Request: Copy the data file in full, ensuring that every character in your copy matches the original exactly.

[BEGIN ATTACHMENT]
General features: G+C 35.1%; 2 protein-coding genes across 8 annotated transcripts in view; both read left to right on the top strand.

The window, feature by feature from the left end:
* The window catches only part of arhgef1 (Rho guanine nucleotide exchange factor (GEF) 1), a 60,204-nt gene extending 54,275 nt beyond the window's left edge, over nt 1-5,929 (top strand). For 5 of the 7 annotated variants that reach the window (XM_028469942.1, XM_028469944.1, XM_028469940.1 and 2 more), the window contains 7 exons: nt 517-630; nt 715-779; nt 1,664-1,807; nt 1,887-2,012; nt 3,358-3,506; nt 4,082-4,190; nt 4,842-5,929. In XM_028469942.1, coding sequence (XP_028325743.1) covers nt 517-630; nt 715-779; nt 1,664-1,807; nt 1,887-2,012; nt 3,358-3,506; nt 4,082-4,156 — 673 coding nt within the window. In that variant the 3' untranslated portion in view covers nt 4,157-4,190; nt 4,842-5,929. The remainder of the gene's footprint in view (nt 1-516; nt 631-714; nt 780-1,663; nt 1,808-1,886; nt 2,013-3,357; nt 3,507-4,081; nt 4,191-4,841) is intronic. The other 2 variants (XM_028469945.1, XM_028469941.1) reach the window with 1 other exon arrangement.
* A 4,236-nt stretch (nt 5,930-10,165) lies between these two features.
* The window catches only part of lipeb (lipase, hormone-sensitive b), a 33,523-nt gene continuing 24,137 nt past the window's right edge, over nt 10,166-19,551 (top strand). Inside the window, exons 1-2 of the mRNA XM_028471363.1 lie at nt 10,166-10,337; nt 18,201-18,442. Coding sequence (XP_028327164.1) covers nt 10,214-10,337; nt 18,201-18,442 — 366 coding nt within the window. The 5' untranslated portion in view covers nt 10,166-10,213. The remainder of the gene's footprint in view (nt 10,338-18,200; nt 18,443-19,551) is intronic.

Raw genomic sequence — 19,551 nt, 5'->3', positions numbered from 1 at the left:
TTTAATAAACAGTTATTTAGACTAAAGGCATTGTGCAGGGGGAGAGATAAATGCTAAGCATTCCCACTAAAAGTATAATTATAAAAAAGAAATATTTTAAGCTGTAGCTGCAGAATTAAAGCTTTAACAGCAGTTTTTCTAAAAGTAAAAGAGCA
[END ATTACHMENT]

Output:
General features: G+C 35.1%; 2 protein-coding genes across 8 annotated transcripts in view; both read left to right on the top strand.

The window, feature by feature from the left end:
* The window catches only part of arhgef1 (Rho guanine nucleotide exchange factor (GEF) 1), a 60,204-nt gene extending 54,275 nt beyond the window's left edge, over nt 1-5,929 (top strand). For 5 of the 7 annotated variants that reach the window (XM_028469942.1, XM_028469944.1, XM_028469940.1 and 2 more), the window contains 7 exons: nt 517-630; nt 715-779; nt 1,664-1,807; nt 1,887-2,012; nt 3,358-3,506; nt 4,082-4,190; nt 4,842-5,929. In XM_028469942.1, coding sequence (XP_028325743.1) covers nt 517-630; nt 715-779; nt 1,664-1,807; nt 1,887-2,012; nt 3,358-3,506; nt 4,082-4,156 — 673 coding nt within the window. In that variant the 3' untranslated portion in view covers nt 4,157-4,190; nt 4,842-5,929. The remainder of the gene's footprint in view (nt 1-516; nt 631-714; nt 780-1,663; nt 1,808-1,886; nt 2,013-3,357; nt 3,507-4,081; nt 4,191-4,841) is intronic. The other 2 variants (XM_028469945.1, XM_028469941.1) reach the window with 1 other exon arrangement.
* A 4,236-nt stretch (nt 5,930-10,165) lies between these two features.
* The window catches only part of lipeb (lipase, hormone-sensitive b), a 33,523-nt gene continuing 24,137 nt past the window's right edge, over nt 10,166-19,551 (top strand). Inside the window, exons 1-2 of the mRNA XM_028471363.1 lie at nt 10,166-10,337; nt 18,201-18,442. Coding sequence (XP_028327164.1) covers nt 10,214-10,337; nt 18,201-18,442 — 366 coding nt within the window. The 5' untranslated portion in view covers nt 10,166-10,213. The remainder of the gene's footprint in view (nt 10,338-18,200; nt 18,443-19,551) is intronic.

Raw genomic sequence — 19,551 nt, 5'->3', positions numbered from 1 at the left:
TTTAATAAACAGTTATTTAGACTAAAGGCATTGTGCAGGGGGAGAGATAAATGCTAAGCATTCCCACTAAAAGTATAATTATAAAAAAGAAATATTTTAAGCTGTAGCTGCAGAATTAAAGCTTTAACAGCAGTTTTTCTAAAAGTAAAAGAGCA